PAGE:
When Jayalalithaa Ruined My Birthday

As the Babri Masjid was being brought down, I celebrated.

I had come up with this line a few years ago, and said that whenever I write my autobiography, I’m going to begin it this way. And while I’m not as certain nowadays that I’ll write an autobiography, in case I write one I’ll still use this line to open it.

This line could also be used in a logic class, the kind of lectures I delivered fairly frequently between 2012 and 2016, illustrating logical fallacies. For this one might induce the correlation-is-causation fallacy in your head, and you might think that if I celebrated while the Babri Masjid was being brought down, I must be a Muslim-hating bigot. So here is what will be the second line in my autobiography, whenever I write it:

It was my tenth birthday, and there was a party at home.

There is something special about your birthday falling on Sundays. The first time that happened, in 1987, was also the first time that my parents organised a birthday party for me. I’m too young to know how many people came, but there were a lot of people filling our house that evening. We had professional catering and I got so many gifts that I got to using some of them (such as Enid Blyton story books) several years later.

Maybe I read some of the books around the time my birthday fell on a Sunday once again, which happened in 1992. That also happened to be the next time I had a party at home, and this one was different, with less than ten guests, with all of them being my classmates in school.

My mother had done the cooking that day. We played cricket and hide-and-seek, and some other party games (which I don’t remember now). And then later that evening, news on television told us that the Babri Masjid had been brought down that day and riots had started.

 

The only thing that registered in my head then was that there would be no school the next day, and I didn’t know when I would distribute the chocolates I had bought for the customary school distribution.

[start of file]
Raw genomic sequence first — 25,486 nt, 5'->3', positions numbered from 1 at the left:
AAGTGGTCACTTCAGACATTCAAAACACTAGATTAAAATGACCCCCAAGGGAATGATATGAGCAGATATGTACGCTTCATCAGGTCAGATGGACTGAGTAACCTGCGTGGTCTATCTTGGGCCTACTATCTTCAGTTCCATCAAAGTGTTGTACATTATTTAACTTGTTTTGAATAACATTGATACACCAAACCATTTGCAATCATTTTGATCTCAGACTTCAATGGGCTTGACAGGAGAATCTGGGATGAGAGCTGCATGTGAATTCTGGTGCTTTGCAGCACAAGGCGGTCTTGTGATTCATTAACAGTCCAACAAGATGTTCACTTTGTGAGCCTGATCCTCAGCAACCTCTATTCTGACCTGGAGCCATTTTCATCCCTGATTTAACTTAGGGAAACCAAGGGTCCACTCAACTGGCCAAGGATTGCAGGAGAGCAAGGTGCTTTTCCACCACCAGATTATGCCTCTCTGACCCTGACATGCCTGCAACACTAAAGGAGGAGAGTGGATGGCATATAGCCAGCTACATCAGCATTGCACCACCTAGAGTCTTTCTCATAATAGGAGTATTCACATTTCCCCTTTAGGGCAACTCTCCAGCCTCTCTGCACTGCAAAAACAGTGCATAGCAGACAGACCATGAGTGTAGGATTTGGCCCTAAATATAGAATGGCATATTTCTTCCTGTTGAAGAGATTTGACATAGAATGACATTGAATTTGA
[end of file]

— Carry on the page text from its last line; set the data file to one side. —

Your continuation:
The long term impact, though, was that my birthday got inextricably linked to the Babri Masjid demolition.

So over the years, when people have searched for an anchor to remember my birthday, they’ve inevitably used news of the anniversary of the Babri Masjid demolition. This morning, for example, I got a message that said “Happy birthday. Babri Masjid article came up somewhere 🙂 “. Another friend messaged me to remind me of what I’ve written to being this post.

A couple of years back, a friend messaged me later in December apologising for missing my birthday, adding that he had missed it because there wasn’t much news about the Babri Masjid anniversary. This must have been in 2016, which was among my worst birthdays because beyond close family, hardly anyone wished me that day.

And I blame former Tamil Nadu chief minister Jayalalithaa for that, for after a rather prolonged illness, she had passed away the previous night. And that meant that the news waves in India on the 6th of December 2016 were filled with news of Jayalalithaa’s demise, with any Babri Masjid anniversary stuff being pushed to the backburner.

The situation got rectified last year with it being the 25th anniversary of the Babri Masjid demolition, so the number of people who wished me went back to “normal levels”. And perhaps with elections being round the corner again, and without an important death to distract the news, I’m guessing that Babri Masjid has made enough news today for enough people to remember my birthday!

I must also take this opportunity to thank certain entities who unfailingly wish me on every birthday.

Oh, and I discovered this morning that today is 6/12/18. And my wife helpfully added that I turned 36 today.

Now I feel really old!